Did you order the lunch specials from the bound menu printed in English or from the Chinese menu? I ask because I wonder if it makes a difference which type of soup you get. Also, there was a $2 charge on our bill, guess it was a buck apiece for rice or a cover charge, in addition to the $5.95 per dish. In any case, it was still a lot of food for the price and we made lots of fried rice with the leftovers rice we took home.
You only ordered the chicken? The fried chicken with garlic sauce sounds like a return to the "Mandarin" menu of the original King Sing. I will say that I thought the food was much better than i've had at Bay Fung Tong. Not perfect, but comparable in quality to say Ming's Diner on Taraval before it changed hands or the now departed Ocean on Clement. So, 'hounds should check it out while they're still trying to impress.
re: Melanie Wong
We ordered the lunch specials from the bound menu printed in English... the other dish was the fish fillet with spicy eggplant (it was more sweet than spicy) - the eggplant was cut beautifully and perfectly cooked - but the sauce was too much like the sweet garlic sauce on the fried chicken. Delicious, but too similar. Portions are generous and we had leftovers to take home for Mom's dinner.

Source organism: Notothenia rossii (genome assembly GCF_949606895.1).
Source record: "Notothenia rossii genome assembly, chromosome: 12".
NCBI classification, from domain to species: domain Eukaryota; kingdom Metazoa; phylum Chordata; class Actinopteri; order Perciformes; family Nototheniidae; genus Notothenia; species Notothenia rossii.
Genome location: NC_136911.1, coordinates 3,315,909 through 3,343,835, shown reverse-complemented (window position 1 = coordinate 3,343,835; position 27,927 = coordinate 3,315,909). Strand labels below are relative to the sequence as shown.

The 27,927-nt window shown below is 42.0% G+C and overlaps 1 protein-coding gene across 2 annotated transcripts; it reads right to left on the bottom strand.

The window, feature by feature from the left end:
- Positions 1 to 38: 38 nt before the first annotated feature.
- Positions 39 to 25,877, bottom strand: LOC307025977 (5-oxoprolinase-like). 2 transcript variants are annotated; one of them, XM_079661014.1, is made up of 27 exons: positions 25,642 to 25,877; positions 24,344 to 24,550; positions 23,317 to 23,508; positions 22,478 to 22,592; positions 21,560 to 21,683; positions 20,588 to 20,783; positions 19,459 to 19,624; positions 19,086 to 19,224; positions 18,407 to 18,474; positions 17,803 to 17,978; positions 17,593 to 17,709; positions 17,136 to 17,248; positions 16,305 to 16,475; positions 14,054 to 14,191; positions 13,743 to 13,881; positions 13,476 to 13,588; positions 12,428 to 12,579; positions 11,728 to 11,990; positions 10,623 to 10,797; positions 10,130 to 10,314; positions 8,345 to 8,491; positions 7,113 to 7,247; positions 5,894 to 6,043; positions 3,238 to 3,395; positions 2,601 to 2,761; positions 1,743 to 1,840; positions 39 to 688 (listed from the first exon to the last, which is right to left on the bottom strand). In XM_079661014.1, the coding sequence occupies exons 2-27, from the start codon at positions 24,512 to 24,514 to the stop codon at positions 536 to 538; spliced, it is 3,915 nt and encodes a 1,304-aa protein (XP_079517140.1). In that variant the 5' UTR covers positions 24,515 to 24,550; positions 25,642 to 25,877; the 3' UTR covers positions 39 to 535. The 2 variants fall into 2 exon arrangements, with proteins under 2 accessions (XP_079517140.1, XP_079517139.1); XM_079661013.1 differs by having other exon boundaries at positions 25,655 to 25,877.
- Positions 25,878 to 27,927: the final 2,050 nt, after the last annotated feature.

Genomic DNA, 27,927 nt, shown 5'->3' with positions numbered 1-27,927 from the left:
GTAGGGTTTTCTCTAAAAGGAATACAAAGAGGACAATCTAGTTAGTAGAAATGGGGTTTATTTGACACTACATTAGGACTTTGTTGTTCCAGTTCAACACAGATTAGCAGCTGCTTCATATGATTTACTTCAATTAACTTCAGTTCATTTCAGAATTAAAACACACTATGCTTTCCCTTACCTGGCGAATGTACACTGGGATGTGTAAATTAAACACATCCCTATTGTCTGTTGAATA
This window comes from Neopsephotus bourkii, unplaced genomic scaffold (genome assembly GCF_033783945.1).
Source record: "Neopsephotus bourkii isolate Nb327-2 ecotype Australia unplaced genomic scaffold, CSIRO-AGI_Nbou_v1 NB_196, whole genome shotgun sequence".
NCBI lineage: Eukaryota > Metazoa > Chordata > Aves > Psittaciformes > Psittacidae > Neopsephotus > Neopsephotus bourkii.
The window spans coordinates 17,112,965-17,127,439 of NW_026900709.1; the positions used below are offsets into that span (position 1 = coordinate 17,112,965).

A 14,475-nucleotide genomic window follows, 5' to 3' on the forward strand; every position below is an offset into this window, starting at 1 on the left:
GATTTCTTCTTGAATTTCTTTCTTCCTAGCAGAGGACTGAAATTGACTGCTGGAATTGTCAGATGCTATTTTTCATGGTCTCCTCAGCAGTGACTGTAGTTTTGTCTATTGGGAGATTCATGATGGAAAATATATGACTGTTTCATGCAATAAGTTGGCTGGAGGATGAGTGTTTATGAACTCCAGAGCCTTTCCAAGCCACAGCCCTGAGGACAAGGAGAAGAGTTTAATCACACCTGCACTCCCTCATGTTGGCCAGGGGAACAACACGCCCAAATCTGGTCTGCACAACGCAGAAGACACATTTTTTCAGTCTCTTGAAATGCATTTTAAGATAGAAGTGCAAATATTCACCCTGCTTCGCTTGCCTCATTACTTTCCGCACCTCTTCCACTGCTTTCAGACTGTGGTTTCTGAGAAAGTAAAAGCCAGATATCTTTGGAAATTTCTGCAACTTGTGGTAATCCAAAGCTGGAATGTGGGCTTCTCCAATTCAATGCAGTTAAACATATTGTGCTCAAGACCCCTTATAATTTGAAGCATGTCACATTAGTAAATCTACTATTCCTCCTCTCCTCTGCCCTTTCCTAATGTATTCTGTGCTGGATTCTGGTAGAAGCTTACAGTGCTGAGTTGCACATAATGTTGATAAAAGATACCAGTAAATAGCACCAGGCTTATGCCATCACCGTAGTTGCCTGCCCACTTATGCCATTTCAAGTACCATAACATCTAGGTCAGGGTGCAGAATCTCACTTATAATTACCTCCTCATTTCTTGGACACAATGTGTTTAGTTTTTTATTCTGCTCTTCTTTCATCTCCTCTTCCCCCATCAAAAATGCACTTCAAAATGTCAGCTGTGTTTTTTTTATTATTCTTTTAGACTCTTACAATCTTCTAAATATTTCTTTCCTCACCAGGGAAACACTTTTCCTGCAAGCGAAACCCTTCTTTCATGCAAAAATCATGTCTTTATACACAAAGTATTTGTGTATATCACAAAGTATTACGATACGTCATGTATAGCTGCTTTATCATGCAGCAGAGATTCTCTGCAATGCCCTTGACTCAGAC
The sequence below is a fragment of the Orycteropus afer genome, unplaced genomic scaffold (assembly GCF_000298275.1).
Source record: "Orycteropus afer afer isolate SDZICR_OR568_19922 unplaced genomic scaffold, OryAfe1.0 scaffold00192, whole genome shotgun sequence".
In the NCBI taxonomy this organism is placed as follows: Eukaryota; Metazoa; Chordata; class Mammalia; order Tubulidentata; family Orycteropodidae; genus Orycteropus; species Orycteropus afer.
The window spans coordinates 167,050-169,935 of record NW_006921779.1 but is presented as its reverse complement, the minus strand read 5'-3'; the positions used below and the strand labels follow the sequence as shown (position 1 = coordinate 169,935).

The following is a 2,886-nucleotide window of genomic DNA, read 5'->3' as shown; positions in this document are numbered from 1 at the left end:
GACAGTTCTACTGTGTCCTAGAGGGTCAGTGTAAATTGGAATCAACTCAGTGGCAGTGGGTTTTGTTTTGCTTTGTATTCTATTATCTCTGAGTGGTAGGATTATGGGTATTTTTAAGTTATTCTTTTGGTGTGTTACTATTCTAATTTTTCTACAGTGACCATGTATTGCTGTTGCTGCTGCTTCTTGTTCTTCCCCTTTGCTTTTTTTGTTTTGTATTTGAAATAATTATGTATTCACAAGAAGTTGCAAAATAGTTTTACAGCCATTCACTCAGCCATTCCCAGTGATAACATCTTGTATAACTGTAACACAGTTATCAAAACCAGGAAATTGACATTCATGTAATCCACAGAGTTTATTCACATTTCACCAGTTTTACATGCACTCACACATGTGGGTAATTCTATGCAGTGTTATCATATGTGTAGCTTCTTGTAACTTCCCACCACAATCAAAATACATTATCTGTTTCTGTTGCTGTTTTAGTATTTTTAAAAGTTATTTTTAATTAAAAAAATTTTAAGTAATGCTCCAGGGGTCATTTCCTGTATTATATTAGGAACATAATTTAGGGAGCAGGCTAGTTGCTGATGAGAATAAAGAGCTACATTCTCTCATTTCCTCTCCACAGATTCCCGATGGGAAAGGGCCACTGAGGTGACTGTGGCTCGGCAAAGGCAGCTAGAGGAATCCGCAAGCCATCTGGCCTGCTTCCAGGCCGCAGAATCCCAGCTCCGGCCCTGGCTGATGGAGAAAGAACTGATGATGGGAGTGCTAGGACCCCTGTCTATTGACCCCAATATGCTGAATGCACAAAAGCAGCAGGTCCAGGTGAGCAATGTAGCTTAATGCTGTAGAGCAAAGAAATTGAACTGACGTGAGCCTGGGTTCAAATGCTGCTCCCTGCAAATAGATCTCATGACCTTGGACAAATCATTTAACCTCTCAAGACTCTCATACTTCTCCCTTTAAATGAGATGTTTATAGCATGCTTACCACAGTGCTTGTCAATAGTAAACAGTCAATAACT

Today we shared the bubbling Oyster and Roast Pork claypot with tofu. Excellent flavors and seven good-sized fat oysters were completely satisfying! no leftovers!
I like Empero Taste (has been the same as Best Panda, the name before.) Now, I worry that Empero Taste will change. What do you think?
Also, Melanie comment: I've had other Chinese restaurants tell me I'm ordering too much (I like to bring some home). If I owned a restaurant, I'd never try to talk people out of ordering stuff.
Empero is run by the same people (Best Panda and Bay Fung Tong). The son runs Empero and the father took over BFT. Now that BFT is gone, I've seen the father at Empero during dinner service.
Eating at Empero is such a crap shoot. You never know how the food turns out. Last month, I had dinner there and it was excellent (the lobster made my mouth water). Two weeks ago I came back from dinner and everything was drowned in salt. They are good but they are inconsistent!
Sounds like BFT! I was never impressed, but others would swear by it, and i figured it was just a really bad case of inconsistency in the kitchen.
And for "walker", I do appreciate it when a server tells me that I've ordered too much. But I want to make the call on cutting back myself and not have someone else decide.